iThemes Builder version 2.7.0 released yesterday. This version brought a huge number of changes. The biggest change for most Builder users is the new settings screen. A new settings screen sounds boring, but these new settings give users access to new features and control over existing features.
I’ll describe the changes in more detail below, but a video may communicate some of the details more clearly. Full screen and other resolutions are available if you’d like to see more text detail.
The purpose of the interface redesign was to make it easier for new users to get started while giving experienced users more options.
To prevent from overwhelming the user with too much information at once, the settings were divided into discrete logical groups. This allowed for the addition of detailed descriptions and more settings without making the interface too crowded.
Since the settings now takes up so much vertical space, a Quick Links box was added to inform users what types of settings are available without requiring them to scroll through the entire page.
With plans for integrated SEO options and a settings importer/exporter, a place had to be created for these new features. They are similar in concept to the settings editor and would clutter up the My Theme menu if they were added to it. The final decision was to use the tabs from WordPress’ Themes page interface. With the addition of tabs, the settings page can be expanded to include many new similar but separate pages of settings and settings-related tools.
The Menu Builder has not been modified. It has worked well for a long time as is. It merely got a facelift and some description.
Builder’s old settings page included a single text area to input code for either the header or footer. While this has worked very well for a long time, I thought that it could definitely be improved.
I dug around and found that most WordPress users use either Google Analytics or Woopra for their site’s web analytics solution. This being the case, I thought I could create some tools to make integrating these services easier to do. Beyond just providing an easy-to-use tool, I thought that this settings section could also serve as an introduction to the concept of web analytics for some users.
I should note that simple integration is just the beginning for the Google Analytics and Woopra tools. Code is already being put together that adds event tracking (such as visitor commenting and searching), action tracking (outgoing, download, and mailto link clicks), as well as visitor data (details about logged in users and visitors that have left a comment).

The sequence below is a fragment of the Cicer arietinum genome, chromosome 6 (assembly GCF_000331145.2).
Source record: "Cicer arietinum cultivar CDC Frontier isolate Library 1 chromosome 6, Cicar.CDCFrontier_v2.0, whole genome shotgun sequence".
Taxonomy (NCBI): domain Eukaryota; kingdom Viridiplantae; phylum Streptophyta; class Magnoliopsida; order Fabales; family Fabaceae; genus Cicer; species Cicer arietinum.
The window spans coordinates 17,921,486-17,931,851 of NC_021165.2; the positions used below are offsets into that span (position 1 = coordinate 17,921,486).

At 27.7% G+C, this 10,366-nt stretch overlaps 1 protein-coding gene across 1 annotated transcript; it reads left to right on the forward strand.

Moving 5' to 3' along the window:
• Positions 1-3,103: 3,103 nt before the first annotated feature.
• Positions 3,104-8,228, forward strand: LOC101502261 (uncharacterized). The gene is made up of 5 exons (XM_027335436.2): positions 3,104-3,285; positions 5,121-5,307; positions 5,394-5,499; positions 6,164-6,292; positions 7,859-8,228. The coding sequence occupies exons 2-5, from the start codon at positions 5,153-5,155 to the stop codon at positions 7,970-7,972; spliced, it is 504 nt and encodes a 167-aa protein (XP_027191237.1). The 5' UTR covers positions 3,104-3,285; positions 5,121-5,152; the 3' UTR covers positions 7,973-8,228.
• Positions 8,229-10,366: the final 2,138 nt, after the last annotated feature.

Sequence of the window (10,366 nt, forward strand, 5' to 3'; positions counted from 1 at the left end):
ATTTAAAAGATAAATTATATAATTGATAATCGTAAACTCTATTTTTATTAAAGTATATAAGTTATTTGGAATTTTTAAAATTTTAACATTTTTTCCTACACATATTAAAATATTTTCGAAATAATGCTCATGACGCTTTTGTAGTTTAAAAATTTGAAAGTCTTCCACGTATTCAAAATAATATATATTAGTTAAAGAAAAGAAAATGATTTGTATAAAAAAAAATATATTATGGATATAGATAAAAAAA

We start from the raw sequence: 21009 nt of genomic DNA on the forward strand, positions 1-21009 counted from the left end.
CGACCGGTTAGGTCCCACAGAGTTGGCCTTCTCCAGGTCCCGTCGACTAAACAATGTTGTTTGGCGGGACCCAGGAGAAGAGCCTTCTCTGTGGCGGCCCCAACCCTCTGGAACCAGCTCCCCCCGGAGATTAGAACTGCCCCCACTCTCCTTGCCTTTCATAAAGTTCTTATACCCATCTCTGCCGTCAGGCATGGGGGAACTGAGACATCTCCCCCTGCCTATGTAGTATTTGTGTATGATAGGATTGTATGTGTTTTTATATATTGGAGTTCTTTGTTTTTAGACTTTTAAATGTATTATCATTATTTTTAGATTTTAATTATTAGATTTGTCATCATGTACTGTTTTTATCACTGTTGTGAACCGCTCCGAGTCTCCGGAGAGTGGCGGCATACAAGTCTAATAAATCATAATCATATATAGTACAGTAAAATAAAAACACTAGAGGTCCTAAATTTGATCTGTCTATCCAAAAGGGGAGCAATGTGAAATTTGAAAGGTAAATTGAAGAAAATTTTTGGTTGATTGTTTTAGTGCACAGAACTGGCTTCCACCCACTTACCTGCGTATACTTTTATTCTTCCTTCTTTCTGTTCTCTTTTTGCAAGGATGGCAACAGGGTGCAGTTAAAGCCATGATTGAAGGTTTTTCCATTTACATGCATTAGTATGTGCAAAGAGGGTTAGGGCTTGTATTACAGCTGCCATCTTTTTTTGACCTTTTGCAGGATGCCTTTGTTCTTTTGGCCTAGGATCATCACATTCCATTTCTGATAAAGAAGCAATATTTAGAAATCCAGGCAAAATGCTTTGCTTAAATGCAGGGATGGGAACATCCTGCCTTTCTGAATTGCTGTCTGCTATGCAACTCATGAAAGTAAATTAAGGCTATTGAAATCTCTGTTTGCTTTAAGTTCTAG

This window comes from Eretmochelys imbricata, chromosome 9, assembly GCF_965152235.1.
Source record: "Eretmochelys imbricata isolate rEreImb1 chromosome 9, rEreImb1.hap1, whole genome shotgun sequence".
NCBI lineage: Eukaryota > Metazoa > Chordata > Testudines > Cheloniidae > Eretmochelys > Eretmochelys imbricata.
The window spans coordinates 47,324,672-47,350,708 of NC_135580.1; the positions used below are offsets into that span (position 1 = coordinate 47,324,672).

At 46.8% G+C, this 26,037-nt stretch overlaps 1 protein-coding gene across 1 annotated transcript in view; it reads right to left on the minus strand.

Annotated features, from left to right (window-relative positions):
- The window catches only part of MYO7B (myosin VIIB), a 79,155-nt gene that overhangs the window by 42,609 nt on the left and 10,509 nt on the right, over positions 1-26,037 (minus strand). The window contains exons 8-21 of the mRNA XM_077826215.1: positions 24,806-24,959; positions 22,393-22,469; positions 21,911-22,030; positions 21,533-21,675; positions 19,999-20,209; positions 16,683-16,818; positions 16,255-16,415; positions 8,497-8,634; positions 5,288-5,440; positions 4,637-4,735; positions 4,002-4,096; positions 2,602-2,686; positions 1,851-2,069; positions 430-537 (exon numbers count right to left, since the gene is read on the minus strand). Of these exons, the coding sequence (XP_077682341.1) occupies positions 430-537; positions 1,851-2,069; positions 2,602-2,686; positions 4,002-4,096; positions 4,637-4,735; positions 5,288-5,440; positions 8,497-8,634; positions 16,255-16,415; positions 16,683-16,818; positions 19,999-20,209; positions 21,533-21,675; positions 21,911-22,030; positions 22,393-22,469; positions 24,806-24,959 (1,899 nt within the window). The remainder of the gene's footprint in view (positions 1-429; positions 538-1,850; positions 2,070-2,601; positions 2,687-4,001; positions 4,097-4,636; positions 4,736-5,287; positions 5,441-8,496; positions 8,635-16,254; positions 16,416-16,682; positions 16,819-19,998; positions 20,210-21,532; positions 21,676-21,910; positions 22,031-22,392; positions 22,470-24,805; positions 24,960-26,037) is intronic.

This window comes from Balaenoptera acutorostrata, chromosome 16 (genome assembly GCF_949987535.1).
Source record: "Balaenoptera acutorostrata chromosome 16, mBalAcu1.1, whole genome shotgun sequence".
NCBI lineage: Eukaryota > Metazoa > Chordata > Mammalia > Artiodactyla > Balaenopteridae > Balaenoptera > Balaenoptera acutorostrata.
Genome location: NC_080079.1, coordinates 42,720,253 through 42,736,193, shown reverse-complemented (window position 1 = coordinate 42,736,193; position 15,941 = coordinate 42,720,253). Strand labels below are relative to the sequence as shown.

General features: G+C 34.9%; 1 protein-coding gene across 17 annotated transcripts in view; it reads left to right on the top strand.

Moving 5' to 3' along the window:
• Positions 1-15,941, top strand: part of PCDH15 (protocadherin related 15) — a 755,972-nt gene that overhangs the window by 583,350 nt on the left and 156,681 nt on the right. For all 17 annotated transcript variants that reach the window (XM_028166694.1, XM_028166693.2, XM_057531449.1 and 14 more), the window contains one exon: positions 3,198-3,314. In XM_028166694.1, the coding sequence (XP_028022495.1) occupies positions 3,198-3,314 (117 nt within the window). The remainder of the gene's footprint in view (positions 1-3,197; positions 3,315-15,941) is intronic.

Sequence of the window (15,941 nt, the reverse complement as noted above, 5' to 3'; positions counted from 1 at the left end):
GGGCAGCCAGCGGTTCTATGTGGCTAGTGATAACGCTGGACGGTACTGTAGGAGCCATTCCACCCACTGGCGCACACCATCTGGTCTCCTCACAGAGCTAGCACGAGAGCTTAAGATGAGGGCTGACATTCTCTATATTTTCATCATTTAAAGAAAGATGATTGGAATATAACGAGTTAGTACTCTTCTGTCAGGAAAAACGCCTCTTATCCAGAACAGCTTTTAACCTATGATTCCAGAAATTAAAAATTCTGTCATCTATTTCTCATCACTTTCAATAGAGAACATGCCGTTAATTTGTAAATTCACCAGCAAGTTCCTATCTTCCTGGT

Of course there will always be a need to input custom code. The old settings limit of supporting either header code or footer code but not both was unnecessary. The new settings supports having custom code in both locations at the same time. A simple change that should be very helpful to some users.
Identify Widget Areas
In the past, Builder would always put some filler text in empty widget areas so users could easily see the name of that area. This helps users work with numerous layouts quickly, but it wasn’t without problems.
One of the biggest problems was that this filler text would show not just to logged in users but to visitors as well. An option existed to turn this off, but this really wasn’t ideal. Now there are three choices for who can see the filler text: users that can modify widgets, any logged in user, and everybody. By default, this information will only be shown to users that have the ability to manage widgets.
Another issue is that the filler text would only show in empty widget areas, which could make it difficult to quickly identify a widget area after having added widgets to it. Builder still has this behavior by default, but settings are available to either always show or never show the widget area identification.
In many themes, comments don’t exist in the page.php template. This means that many themes don’t support page comments even though WordPress does. Builder has always had support for page comments, but this has caused a great deal of frustration for some users that couldn’t stand seeing the “Comments are closed” message on their pages. Eventually, a rule was added to stylesheets to hide this “Comments are closed” message, but this also had the effect of removing that message on posts that actually did have their comments closed.
The correct solution became very clear, provide settings to control this. Now, by default, pages are devoid of comments as many users expect; however, by checking the “Pages” option and saving your settings, page comments can be very easily enabled. Similarly, the “Comments are closed” message is disabled by default and an option has been added to provide a custom message if desired.
Over the past year, a number of features have been bundled in with Builder. If a user wished to disable a specific feature, customizations to Builder itself would be required, and the process would require specific knowledge. Now the features that can be safely disabled are centralized in a standard system and can be enabled and disabled from the settings screen. No code modification required.
There have been a large number of other changes, but most of them are boring technical details, so I won’t bore you with that information. These other changes boil down to a benefit of faster theme performance. I’ll leave it at that.
Many of the decisions that went into this redesign were in response to feedback from Builder users. Please let me know what you think about the changes by leaving a comment below.